Summary: A godly wives beauty is seen in her inner character.
Living As A Godly Wife
Text: 1 Peter 3:1-6
1. Illustration: All of the charms and beauty a woman may have amounts to nothing if her ambitions are self-centered. But if she reflects her creator and assumes the posture of a graceful servant, she cannot not help but command high respect and favor (Jeanne Hendricks).
2. So far in our study of 1 Peter we have examined how Peter instructs us to live right side up in an upside down world. Now, however, Peter is going to get more specific; gender specific.
3. The next two sections will discuss how women and men are to live right side up.
4. Today Peter shows us the...
a. Example of Submission
b. Example of Inner Beauty
c. Examples of the Past
Proposition: A godly wives beauty is seen in her inner character.
Transition: First we see the...
I. Example Of Submission (1-2).
A. In The Same Way
1. Often times in Scripture the simplest and shortest phrases carry the biggest impact.
2. This is certainly true in the opening conjunction of 1 Peter 3. Peter begins this chapter with, "In the same way..."
a. The phrase in the same way (or “likewise,” homoios) most likely referred to 2:13, “Accept all authority.”
b. While wives are to serve their husbands “in the same way” as slaves serve their masters, Peter was not saying that wives were slaves.
c. Instead, the wives’ service should have positive motives (“for the Lord’s sake,” 2:13) and should be consistent no matter what the attitude of the one in authority.
d. As with the other units in this section, the exhortation to submit in 3:1a is part of a larger pattern: living a holy life before unbelievers with the hope that such conduct will have a positive impact on them.
e. In Jewish perspective, while women were respected and protected in the laws, they were treated as inferior in most every way to men.
f. While it would be wrong to think that everything was bad for women in the Jewish world, it would not be wrong to think that their world was highly restrictive, patriarchal, and clearly debilitating to the development of their gifts.
g. What all of this means for our text is simple: Peter is urging the women of the Asia Minor churches to live a life that is respectable in society so that they will be able to maintain a good reputation for the gospel.
3. Peter then continues this idea by saying, "you wives must accept the authority of your husbands. Then, even if some refuse to obey the Good News, your godly lives will speak to them without any words."
a. Peter's injunction to Christian wives is that they conduct their lives so as to win their husbands to the Christian faith "without words" (McKnight, The NIV Application Commentary – 1 Peter, 181-183).
b. Christian wives were to accept the authority of their husbands in obedience to Christ to keep harmony in the family and to encourage unbelieving husbands to believe.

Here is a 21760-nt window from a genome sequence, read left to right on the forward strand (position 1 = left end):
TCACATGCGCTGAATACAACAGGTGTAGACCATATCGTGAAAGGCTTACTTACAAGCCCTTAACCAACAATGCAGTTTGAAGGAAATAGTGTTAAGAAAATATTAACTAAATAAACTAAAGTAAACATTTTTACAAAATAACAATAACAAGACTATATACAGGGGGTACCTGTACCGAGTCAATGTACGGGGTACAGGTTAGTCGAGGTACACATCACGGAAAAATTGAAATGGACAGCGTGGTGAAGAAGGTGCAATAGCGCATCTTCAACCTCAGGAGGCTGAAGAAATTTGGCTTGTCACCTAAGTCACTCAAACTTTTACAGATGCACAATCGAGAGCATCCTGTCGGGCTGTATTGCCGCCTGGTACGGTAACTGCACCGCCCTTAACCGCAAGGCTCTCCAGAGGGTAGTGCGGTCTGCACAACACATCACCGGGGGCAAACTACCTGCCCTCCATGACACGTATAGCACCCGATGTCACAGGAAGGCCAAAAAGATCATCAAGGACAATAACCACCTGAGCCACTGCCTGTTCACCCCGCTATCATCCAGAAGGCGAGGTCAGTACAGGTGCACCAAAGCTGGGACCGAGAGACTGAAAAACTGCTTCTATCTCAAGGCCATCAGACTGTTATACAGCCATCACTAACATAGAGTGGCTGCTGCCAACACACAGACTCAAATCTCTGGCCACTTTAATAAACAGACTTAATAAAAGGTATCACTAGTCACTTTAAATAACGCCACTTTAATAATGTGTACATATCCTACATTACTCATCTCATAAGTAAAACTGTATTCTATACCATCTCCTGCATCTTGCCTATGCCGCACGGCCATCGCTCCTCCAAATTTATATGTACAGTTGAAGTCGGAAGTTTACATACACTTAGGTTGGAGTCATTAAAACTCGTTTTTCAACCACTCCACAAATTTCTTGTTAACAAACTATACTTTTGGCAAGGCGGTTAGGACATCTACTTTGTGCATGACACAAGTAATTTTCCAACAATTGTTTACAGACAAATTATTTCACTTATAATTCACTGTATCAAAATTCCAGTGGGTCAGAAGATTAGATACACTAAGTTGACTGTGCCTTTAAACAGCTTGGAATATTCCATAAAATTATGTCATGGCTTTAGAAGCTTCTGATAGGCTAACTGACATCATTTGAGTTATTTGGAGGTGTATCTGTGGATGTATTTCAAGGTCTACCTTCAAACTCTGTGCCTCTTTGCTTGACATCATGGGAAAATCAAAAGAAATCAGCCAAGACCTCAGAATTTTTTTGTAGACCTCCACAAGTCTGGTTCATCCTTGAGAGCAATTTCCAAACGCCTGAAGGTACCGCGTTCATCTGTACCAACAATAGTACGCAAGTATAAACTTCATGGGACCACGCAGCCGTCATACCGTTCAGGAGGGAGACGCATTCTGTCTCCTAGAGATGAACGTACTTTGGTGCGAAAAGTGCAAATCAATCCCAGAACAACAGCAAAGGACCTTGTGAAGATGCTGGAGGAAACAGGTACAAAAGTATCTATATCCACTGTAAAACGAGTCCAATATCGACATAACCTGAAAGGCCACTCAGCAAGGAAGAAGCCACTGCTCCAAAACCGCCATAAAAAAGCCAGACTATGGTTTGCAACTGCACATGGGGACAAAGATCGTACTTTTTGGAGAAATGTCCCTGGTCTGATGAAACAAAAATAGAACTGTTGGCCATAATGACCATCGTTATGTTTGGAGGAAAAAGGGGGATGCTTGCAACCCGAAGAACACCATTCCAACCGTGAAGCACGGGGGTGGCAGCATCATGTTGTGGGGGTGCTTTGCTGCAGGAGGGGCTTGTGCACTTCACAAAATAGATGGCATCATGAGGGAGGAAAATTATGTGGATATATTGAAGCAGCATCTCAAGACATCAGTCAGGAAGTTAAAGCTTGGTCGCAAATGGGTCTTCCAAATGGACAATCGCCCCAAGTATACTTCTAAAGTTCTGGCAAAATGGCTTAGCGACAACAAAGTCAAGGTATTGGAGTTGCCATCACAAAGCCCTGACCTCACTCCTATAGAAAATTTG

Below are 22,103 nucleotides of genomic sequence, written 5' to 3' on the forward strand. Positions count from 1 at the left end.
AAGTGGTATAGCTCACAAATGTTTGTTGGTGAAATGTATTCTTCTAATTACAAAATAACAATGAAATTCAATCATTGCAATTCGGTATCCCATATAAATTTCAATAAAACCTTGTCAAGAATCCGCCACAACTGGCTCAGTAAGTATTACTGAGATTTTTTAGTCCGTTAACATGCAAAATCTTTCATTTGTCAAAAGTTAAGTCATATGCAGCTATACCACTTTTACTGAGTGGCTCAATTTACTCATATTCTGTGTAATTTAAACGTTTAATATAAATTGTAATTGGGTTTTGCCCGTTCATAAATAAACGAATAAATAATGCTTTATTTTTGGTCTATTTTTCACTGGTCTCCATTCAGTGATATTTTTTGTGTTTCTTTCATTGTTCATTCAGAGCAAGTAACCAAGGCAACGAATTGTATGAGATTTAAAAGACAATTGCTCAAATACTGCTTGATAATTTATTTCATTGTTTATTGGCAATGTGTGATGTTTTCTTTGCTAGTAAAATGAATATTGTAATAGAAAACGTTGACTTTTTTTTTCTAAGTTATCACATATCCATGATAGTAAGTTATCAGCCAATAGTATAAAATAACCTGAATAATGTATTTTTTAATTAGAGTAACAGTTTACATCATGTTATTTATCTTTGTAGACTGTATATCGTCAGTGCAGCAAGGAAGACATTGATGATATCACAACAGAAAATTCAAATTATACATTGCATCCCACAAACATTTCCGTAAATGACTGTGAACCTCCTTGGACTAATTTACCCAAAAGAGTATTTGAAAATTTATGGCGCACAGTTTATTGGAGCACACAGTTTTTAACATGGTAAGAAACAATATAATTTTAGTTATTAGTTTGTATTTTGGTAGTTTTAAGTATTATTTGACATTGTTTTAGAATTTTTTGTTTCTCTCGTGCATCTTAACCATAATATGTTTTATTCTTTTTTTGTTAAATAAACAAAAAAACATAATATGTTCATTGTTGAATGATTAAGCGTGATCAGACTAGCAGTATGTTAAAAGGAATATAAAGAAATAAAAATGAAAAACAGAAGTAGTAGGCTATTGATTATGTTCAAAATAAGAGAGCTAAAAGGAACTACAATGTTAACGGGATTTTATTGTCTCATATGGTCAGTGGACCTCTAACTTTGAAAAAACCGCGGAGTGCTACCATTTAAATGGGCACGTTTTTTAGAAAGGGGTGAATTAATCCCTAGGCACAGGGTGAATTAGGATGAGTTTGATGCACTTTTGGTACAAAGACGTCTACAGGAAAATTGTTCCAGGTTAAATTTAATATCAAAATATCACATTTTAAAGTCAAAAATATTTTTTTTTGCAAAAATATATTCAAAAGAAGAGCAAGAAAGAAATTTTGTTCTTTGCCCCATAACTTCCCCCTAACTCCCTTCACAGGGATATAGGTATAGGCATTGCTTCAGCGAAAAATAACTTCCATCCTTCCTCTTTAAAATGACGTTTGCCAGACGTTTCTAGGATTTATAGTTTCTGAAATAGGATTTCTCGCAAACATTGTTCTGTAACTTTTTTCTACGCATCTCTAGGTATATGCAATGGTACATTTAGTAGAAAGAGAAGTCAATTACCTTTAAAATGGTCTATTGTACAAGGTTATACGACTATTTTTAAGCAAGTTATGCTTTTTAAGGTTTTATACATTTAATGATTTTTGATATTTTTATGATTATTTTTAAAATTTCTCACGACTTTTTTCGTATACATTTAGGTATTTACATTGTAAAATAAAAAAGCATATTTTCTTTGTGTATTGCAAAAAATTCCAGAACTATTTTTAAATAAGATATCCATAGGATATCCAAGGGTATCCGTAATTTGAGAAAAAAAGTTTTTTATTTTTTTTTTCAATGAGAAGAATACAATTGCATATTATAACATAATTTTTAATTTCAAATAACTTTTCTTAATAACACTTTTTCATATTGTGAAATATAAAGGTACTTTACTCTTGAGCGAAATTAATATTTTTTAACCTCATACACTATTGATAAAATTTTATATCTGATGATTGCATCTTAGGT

c. However, when both wife and husband were Christians, the woman should respect the God-given authority of her husband, while the husband exercised his authority in a loving and gentle manner.
d. For marriage and family relationships to run smoothly, there must be one appointed leader—and God has appointed the husband and father.
e. The wife should willingly follow her husband’s leadership in Christ, acknowledging that this is his responsibility.
f. Submission does not mean blind obedience, nor does it mean inferiority.
g. A wife who accepts her husband’s authority is accepting the relationship that God has designed and giving her husband leadership and responsibility (Barton, Life Application New Testament Commentary, 1114).
4. Then Peter says, "They will be won over by observing your pure and reverent lives."
a. Peter's point here is that the wife's godly behavior is the most valuable testimony to open the husband's heart to the gospel.
b. He will need to hear the words of salvation, perhaps from her.
c. But it will be as he is able to observe her submission as a faithful wife that she truly commends the gospel to him.
d. How a believer lives in that most intimate relationship helps make the grace of Christ believable (MacArthur, MacArthur New Testament Commentary – 1 Peter, 178).
B. Spirit of Willingness
1. "Love is giving up control. It’s surrendering the desire to control the other person. The two—love and controlling power over the other person—are mutually exclusive. If we are serious about loving someone, we have to surrender all the desires within us to manipulate the relationship."
― Rob Bell, Sex God: Exploring the Endless Connections Between Sexuality and Spirituality
2. Submission is all about love; loving God and loving your husband God has given you.